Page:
So to cook this bird, fill a large ceramic pan with baby carrots, celery, onions, a tied bunch of parsley stems, 1/2 cup water, and the giblets & neck of the capon. Plop the capon on top, tuck the wing tips in to prevent burning, fill the cavity with stuffing, tie the legs, smear the beast all over with butter, salt and pepper. Let it roast for 45 minutes at 425 degrees F, then lower the temp to 350F for another hour, basting every 10 minutes.
This was my first time trying capon. I loved the texture. It was more moist and tender than chicken and turkey but had a more neutral flavor. Definitely yummy, but I do think it’s mildness requires pairing with a high quality homemade savory sauce or gravy.
[Madewell, Bar Studs, $18]
I love the simple rebel-masculine aesthetic of these bar studs. They are so minimal yet still manage to significantly impact your overall outfit.
I stumbled across an intriguing new blog called Un-Fancy and it’s giving me a new perspective on my wardrobe. Un-Fancy follows Caroline, who has restricted her entire wardrobe to 37 essential items, and seems to have a more defined style because of it.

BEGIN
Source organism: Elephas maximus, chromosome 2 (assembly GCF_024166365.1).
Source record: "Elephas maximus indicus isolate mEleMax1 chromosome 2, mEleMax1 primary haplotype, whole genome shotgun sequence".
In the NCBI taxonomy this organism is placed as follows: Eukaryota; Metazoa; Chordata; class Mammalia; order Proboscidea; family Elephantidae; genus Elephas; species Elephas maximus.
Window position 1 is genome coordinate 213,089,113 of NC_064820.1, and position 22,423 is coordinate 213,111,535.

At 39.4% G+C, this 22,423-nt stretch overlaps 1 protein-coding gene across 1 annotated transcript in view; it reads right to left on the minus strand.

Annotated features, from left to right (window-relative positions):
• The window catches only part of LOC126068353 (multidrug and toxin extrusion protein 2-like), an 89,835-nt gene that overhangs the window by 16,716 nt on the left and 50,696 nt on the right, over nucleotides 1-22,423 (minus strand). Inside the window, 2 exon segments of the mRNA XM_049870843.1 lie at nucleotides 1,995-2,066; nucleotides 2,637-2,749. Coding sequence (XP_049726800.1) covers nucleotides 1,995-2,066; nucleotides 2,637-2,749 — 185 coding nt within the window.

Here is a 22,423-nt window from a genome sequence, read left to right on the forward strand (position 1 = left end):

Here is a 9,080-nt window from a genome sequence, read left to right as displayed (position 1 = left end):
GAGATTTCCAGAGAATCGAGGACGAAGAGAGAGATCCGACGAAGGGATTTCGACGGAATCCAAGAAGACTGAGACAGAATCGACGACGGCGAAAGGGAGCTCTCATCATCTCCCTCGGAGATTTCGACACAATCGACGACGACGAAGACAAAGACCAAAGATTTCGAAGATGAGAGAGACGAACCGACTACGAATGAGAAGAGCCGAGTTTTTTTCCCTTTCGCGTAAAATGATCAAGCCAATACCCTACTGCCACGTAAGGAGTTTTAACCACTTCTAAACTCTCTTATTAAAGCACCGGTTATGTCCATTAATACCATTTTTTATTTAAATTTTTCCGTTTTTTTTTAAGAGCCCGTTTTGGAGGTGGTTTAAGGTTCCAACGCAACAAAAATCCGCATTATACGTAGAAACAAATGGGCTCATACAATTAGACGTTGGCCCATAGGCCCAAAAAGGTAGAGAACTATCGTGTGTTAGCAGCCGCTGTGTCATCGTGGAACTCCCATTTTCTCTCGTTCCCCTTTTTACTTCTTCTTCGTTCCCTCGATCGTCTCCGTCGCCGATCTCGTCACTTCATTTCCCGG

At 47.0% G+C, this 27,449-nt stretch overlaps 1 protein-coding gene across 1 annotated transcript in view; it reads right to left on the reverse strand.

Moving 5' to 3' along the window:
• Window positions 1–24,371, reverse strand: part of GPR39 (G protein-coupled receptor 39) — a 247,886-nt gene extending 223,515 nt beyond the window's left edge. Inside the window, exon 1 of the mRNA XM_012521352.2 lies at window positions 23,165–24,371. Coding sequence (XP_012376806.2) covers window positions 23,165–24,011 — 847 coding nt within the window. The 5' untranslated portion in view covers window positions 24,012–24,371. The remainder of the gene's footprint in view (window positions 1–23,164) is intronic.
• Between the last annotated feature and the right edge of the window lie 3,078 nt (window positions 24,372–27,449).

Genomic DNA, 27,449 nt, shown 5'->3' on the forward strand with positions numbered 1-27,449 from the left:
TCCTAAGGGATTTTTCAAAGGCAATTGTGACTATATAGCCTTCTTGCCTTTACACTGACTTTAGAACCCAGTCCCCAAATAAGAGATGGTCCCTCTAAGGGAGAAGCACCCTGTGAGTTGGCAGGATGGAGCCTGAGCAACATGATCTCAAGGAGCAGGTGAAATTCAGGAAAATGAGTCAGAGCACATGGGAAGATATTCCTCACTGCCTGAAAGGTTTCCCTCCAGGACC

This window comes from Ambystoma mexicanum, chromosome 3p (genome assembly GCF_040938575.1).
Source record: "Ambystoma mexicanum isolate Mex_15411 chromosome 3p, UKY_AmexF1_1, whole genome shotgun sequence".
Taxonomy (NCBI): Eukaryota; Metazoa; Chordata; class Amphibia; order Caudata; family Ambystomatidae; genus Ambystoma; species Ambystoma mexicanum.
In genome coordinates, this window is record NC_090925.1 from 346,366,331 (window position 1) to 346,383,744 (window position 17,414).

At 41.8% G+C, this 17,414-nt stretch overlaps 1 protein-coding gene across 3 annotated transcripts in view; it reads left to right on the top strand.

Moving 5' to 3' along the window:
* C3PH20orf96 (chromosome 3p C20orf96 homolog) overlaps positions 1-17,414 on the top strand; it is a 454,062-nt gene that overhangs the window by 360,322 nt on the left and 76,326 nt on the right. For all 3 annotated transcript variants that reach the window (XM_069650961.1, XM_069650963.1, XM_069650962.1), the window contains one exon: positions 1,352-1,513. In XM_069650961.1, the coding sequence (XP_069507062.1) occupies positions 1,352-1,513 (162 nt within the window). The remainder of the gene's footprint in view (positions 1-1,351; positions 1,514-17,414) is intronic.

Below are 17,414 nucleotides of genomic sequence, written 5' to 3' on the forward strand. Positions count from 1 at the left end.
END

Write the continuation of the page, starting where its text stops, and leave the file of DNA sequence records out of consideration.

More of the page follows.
[Lipstick Queen, Endless Summer ‘Hang Ten’, $22]
I’m not a lipstick girl. Ninety-nine percent of the time, I think lipstick appears dated and matronly. BUT, I do love THIS lipstick! It’s the only nude that I’ve found that looks good with tanned skin. Because it is somewhat sheer, it conforms to your natural lip color while still being opaque enough to create a soft muted effect that makes your eyes sort of pop. When going for an ultra matte look, I blot off the excess and dust with a thin layer of sheer setting powder. The texture feels natural and it’s got added UV protection as well. Definitely a holy grail product in my book, so thought I’d share.
This recipe is packed with flavor and was pretty easy to make.